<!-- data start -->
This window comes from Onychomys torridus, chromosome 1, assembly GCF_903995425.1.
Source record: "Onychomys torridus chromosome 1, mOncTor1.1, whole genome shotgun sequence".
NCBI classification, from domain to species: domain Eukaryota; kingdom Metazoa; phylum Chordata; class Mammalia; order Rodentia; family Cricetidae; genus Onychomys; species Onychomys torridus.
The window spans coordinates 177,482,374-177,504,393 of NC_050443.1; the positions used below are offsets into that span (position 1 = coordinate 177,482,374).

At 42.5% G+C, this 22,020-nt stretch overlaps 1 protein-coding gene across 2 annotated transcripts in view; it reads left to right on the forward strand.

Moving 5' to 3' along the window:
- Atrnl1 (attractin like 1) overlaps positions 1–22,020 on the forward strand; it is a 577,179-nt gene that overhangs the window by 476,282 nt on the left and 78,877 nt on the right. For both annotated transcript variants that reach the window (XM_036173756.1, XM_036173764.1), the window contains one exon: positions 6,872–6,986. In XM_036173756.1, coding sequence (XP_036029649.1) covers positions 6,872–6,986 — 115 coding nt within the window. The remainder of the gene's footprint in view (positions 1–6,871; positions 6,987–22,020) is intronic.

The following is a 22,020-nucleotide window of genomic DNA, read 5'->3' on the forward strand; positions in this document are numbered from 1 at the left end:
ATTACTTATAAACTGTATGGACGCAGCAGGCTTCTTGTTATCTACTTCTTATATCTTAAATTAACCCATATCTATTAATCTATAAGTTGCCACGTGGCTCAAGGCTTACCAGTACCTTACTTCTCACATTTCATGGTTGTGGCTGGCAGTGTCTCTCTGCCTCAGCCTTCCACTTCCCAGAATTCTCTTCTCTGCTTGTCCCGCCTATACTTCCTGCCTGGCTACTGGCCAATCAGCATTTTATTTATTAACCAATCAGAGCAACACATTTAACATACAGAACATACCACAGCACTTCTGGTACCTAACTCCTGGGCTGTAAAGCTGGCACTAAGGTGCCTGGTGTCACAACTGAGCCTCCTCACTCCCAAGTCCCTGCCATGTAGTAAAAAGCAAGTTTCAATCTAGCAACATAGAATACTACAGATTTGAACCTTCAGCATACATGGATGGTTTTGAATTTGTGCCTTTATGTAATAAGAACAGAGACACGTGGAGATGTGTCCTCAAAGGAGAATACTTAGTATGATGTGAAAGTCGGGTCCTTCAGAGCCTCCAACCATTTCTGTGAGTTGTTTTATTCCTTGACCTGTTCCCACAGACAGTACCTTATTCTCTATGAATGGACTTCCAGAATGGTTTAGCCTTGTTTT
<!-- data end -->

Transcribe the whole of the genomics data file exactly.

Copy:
This window comes from Onychomys torridus, chromosome 1, assembly GCF_903995425.1.
Source record: "Onychomys torridus chromosome 1, mOncTor1.1, whole genome shotgun sequence".
NCBI classification, from domain to species: domain Eukaryota; kingdom Metazoa; phylum Chordata; class Mammalia; order Rodentia; family Cricetidae; genus Onychomys; species Onychomys torridus.
The window spans coordinates 177,482,374-177,504,393 of NC_050443.1; the positions used below are offsets into that span (position 1 = coordinate 177,482,374).

At 42.5% G+C, this 22,020-nt stretch overlaps 1 protein-coding gene across 2 annotated transcripts in view; it reads left to right on the forward strand.

Moving 5' to 3' along the window:
- Atrnl1 (attractin like 1) overlaps positions 1–22,020 on the forward strand; it is a 577,179-nt gene that overhangs the window by 476,282 nt on the left and 78,877 nt on the right. For both annotated transcript variants that reach the window (XM_036173756.1, XM_036173764.1), the window contains one exon: positions 6,872–6,986. In XM_036173756.1, coding sequence (XP_036029649.1) covers positions 6,872–6,986 — 115 coding nt within the window. The remainder of the gene's footprint in view (positions 1–6,871; positions 6,987–22,020) is intronic.

The following is a 22,020-nucleotide window of genomic DNA, read 5'->3' on the forward strand; positions in this document are numbered from 1 at the left end:
ATTACTTATAAACTGTATGGACGCAGCAGGCTTCTTGTTATCTACTTCTTATATCTTAAATTAACCCATATCTATTAATCTATAAGTTGCCACGTGGCTCAAGGCTTACCAGTACCTTACTTCTCACATTTCATGGTTGTGGCTGGCAGTGTCTCTCTGCCTCAGCCTTCCACTTCCCAGAATTCTCTTCTCTGCTTGTCCCGCCTATACTTCCTGCCTGGCTACTGGCCAATCAGCATTTTATTTATTAACCAATCAGAGCAACACATTTAACATACAGAACATACCACAGCACTTCTGGTACCTAACTCCTGGGCTGTAAAGCTGGCACTAAGGTGCCTGGTGTCACAACTGAGCCTCCTCACTCCCAAGTCCCTGCCATGTAGTAAAAAGCAAGTTTCAATCTAGCAACATAGAATACTACAGATTTGAACCTTCAGCATACATGGATGGTTTTGAATTTGTGCCTTTATGTAATAAGAACAGAGACACGTGGAGATGTGTCCTCAAAGGAGAATACTTAGTATGATGTGAAAGTCGGGTCCTTCAGAGCCTCCAACCATTTCTGTGAGTTGTTTTATTCCTTGACCTGTTCCCACAGACAGTACCTTATTCTCTATGAATGGACTTCCAGAATGGTTTAGCCTTGTTTT